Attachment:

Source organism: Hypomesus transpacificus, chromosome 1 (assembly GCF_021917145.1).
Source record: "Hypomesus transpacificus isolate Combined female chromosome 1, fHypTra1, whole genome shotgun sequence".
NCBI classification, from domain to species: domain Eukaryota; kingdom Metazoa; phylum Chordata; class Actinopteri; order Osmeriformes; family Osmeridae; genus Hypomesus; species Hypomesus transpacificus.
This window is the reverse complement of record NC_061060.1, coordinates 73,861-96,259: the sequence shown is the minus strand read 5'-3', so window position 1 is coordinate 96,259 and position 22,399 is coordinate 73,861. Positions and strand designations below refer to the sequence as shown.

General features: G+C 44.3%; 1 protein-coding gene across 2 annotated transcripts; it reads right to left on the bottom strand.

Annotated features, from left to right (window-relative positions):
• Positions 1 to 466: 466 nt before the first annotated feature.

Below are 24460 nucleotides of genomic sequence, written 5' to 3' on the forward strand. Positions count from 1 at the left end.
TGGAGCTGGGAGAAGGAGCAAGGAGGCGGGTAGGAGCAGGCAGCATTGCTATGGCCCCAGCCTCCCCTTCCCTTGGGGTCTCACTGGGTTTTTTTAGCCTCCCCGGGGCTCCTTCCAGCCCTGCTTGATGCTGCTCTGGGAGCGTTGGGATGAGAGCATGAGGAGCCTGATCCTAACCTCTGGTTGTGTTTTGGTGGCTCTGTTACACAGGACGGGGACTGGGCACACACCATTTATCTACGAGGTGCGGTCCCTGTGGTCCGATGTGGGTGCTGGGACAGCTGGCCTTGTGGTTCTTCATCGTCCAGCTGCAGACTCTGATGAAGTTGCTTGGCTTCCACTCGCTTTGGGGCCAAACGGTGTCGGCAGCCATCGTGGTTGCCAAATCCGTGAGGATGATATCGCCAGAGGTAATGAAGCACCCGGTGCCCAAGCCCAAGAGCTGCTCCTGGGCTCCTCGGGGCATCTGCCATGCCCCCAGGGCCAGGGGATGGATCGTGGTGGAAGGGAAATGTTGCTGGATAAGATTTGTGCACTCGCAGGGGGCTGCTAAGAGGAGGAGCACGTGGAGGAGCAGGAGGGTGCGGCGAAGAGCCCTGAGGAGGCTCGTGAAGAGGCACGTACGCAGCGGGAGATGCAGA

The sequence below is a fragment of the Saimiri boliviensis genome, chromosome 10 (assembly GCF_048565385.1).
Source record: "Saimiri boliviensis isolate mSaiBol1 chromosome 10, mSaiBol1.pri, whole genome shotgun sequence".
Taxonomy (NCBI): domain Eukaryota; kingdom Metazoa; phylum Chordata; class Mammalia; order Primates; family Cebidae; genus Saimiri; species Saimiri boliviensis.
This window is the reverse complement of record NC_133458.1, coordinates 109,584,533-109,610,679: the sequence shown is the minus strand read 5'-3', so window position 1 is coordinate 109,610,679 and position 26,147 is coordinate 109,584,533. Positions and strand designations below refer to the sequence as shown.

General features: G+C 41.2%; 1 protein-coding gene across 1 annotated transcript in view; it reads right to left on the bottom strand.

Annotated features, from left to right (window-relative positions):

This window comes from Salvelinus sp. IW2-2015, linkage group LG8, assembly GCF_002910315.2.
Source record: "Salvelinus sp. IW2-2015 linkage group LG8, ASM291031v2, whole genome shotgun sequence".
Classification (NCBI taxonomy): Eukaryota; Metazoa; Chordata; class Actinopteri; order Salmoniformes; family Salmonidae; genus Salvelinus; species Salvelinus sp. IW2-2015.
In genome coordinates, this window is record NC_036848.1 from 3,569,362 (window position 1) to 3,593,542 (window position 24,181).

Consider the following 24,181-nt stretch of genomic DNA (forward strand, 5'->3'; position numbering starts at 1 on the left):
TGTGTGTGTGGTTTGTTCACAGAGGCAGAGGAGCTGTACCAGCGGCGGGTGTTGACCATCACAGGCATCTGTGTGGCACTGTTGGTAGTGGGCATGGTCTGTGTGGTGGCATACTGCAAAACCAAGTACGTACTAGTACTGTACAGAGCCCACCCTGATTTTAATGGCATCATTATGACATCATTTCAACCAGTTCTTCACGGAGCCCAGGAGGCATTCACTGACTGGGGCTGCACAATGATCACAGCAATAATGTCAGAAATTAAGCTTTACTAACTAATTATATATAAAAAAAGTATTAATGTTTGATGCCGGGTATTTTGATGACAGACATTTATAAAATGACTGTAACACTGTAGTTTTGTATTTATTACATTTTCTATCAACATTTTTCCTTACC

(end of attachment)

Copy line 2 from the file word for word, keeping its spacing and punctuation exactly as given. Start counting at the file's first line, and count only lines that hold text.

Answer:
Source record: "Hypomesus transpacificus isolate Combined female chromosome 1, fHypTra1, whole genome shotgun sequence".